Cheers,

R.
I've always wondered about this. I'm going to have to track the tide and the moon (and possibly the age of Aquarius) for a year now, thanks Roger. Do you think this could also apply to HC-110?
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Old 03-16-2011   #20
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Quote:
Originally Posted by Roger Hicks View Post
I'm afraid that Beemermark is wrong about development going to completion. It doesn't. If it did, you'd get hoperlessly contrasty negatives. Besides, surprisingly many people use it 1+3, which argues rather strongly that as in almost all developers (Xtol being a curious exception) the developing agents are present in great excess.
There is activity left in a litre of D76 1+1 after developing 4 135 rolls. Kodak's times for D76 1+1 are for 2 135 rolls in 1L of solution, but you can develop 4 rolls in 1 L if you increase the time 10%. If you develop 4 rolls of high key scenes and then try to re-use the solution for 4 more rolls of high key scenes, you then start to reach exhaustion and your development will be inconsistent.

One of my favourite ways to develop Plus-X is 2 rolls at a time in a litre of Xtol 1+4. As long as you use 100 mL of stock / roll, you'll be fine. This approaches exhaustion; I have noted that 20, 30, and 40 minute times show hardly any differences in densities.

I've gone as far as using Xtol 1+10 with a single 135 roll in a 2 L tank, but it didn't offer any clear advantage over 1+3 or 1+4.

Marty
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Old 03-16-2011   #21
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There is activity left in a litre of D76 1+1 after developing 4 135 rolls. Kodak's times for D76 1+1 are for 2 135 rolls in 1L of solution, but you can develop 4 rolls in 1 L if you increase the time 10%. If you develop 4 rolls of high key scenes and then try to re-use the solution for 4 more rolls of high key scenes, you then start to reach exhaustion and your development will be inconsistent.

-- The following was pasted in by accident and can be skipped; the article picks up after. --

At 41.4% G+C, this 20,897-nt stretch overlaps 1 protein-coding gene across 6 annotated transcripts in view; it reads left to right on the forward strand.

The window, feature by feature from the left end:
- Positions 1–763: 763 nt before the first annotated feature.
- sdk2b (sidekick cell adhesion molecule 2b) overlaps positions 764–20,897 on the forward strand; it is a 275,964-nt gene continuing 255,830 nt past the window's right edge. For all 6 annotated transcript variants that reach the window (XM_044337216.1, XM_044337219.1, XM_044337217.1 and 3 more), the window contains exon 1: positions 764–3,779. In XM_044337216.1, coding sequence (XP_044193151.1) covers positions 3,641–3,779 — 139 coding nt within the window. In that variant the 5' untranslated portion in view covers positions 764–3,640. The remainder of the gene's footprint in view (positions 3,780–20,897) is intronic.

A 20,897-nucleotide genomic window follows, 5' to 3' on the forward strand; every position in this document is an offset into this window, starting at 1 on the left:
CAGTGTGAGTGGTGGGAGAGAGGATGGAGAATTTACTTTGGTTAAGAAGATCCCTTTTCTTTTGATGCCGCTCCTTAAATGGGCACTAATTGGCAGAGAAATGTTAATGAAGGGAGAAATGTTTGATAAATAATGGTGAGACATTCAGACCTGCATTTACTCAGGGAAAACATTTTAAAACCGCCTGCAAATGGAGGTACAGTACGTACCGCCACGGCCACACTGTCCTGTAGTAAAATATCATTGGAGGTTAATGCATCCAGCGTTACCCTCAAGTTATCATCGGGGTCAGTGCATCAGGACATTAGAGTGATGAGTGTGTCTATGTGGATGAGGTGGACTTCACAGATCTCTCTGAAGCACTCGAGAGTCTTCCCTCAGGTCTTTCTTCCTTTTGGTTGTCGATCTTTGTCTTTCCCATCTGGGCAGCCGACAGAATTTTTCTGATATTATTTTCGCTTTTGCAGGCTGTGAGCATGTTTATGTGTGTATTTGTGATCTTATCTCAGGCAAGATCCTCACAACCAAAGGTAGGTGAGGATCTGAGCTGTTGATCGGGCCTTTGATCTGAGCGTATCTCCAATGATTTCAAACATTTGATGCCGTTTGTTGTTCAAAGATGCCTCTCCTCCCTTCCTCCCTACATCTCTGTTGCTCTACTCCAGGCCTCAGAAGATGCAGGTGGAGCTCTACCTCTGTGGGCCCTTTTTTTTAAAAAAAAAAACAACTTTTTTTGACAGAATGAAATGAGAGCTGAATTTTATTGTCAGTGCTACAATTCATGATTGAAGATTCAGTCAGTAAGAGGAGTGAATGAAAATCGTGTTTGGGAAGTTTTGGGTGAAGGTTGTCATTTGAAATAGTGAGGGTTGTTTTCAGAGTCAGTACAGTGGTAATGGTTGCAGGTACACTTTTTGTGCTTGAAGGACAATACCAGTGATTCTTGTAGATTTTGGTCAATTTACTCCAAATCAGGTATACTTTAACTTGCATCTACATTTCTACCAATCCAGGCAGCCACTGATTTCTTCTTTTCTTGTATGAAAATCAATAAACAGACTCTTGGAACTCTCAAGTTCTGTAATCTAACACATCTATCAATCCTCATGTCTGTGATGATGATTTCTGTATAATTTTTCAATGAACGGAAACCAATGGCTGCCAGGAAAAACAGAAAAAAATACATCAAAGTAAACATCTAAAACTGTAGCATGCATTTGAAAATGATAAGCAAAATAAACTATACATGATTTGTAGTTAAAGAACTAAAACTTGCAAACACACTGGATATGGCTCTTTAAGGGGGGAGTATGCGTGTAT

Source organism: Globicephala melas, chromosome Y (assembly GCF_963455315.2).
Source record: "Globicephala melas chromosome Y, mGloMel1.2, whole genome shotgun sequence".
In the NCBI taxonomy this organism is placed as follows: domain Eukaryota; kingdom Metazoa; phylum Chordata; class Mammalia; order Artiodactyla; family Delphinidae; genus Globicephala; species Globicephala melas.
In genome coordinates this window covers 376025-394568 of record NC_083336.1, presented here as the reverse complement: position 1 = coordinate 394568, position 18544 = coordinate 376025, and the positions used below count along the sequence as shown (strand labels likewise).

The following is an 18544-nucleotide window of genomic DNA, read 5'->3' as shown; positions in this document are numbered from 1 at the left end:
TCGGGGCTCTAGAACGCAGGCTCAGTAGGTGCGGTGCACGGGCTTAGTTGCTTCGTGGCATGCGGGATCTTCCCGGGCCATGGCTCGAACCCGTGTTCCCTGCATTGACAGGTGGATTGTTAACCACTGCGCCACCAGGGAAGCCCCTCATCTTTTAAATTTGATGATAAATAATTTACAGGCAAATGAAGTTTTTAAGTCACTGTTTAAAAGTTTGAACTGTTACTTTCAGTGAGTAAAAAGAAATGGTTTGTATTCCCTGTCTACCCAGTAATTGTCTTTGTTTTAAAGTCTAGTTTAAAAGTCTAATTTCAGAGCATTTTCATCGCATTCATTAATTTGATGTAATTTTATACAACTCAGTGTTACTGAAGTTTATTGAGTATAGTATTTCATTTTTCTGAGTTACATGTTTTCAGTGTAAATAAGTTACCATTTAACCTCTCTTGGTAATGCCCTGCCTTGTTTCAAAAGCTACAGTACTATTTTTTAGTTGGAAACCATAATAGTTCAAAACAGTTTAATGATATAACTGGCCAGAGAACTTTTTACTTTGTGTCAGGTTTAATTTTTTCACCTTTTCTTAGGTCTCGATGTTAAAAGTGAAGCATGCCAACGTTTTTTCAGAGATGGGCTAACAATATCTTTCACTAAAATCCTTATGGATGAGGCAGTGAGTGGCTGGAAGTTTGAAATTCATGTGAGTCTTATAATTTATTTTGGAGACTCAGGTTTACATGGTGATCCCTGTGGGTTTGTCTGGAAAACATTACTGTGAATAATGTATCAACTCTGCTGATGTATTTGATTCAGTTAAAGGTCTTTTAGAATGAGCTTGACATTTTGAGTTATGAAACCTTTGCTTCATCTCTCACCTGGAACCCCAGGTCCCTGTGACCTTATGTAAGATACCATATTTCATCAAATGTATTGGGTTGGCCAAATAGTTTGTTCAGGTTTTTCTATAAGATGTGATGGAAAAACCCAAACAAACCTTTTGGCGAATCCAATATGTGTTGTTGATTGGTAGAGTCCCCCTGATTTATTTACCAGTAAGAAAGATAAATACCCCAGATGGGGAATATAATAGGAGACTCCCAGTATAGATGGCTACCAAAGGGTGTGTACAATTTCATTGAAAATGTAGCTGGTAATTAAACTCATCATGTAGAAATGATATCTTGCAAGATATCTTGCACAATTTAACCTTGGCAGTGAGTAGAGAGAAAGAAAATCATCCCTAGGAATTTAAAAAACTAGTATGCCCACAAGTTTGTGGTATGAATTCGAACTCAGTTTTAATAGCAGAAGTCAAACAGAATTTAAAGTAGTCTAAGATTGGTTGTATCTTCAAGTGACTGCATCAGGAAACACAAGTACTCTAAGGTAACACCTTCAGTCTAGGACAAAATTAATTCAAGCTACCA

Marty
YES! This is what I wanted to know! 4 rolls of d76 diluted 1+1 in a 1L tank. I'm going to try this this weekend.
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Old 03-16-2011   #22
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Ilford ID-11 is apparently very similar to D-76. Ilford literature suggests that a litre of ID-11 stock can be used to develop up to 10 rolls of 135x36 film, without replenishment, by increasing the development time by 10% for each subsequent roll. (Page 8 of the Ilford pdf.)

I did this for a while, for economy, but found I prefer the increased sharpness that comes with 1+1 and 1+3 dilutions.
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Old 03-16-2011   #23
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Quote:
Originally Posted by ibcrewin View Post
YES! This is what I wanted to know! 4 rolls of d76 diluted 1+1 in a 1L tank. I'm going to try this this weekend.
Be careful... read Kodak's technical publication on D76 http://www.kodak.com/global/en/profe...bs/j78/j78.pdf says:

Quote:
If you use D-76 Developer diluted 1:1, dilute it just before
you use it, and discard it after processing the batch of film.
Before using the diluted developer, make certain that there
are no air bubbles in the solution. If air is coming out of the
solution and forming bubbles, let the solution stand until the
bubbles dissipate. Don’t reuse or replenish the diluted
solution. You can develop one 135-3 roll (80 square inches)
in 473 mL (16 ounces) or two rolls together in 946 mL
(one quart) of diluted developer. If you process one
135-36 roll in a 237 mL (8-ounce) tank or two 135-36 rolls
in a 473 mL (16-ounce) tank, increase the development time
by 10 percent (see the following tables).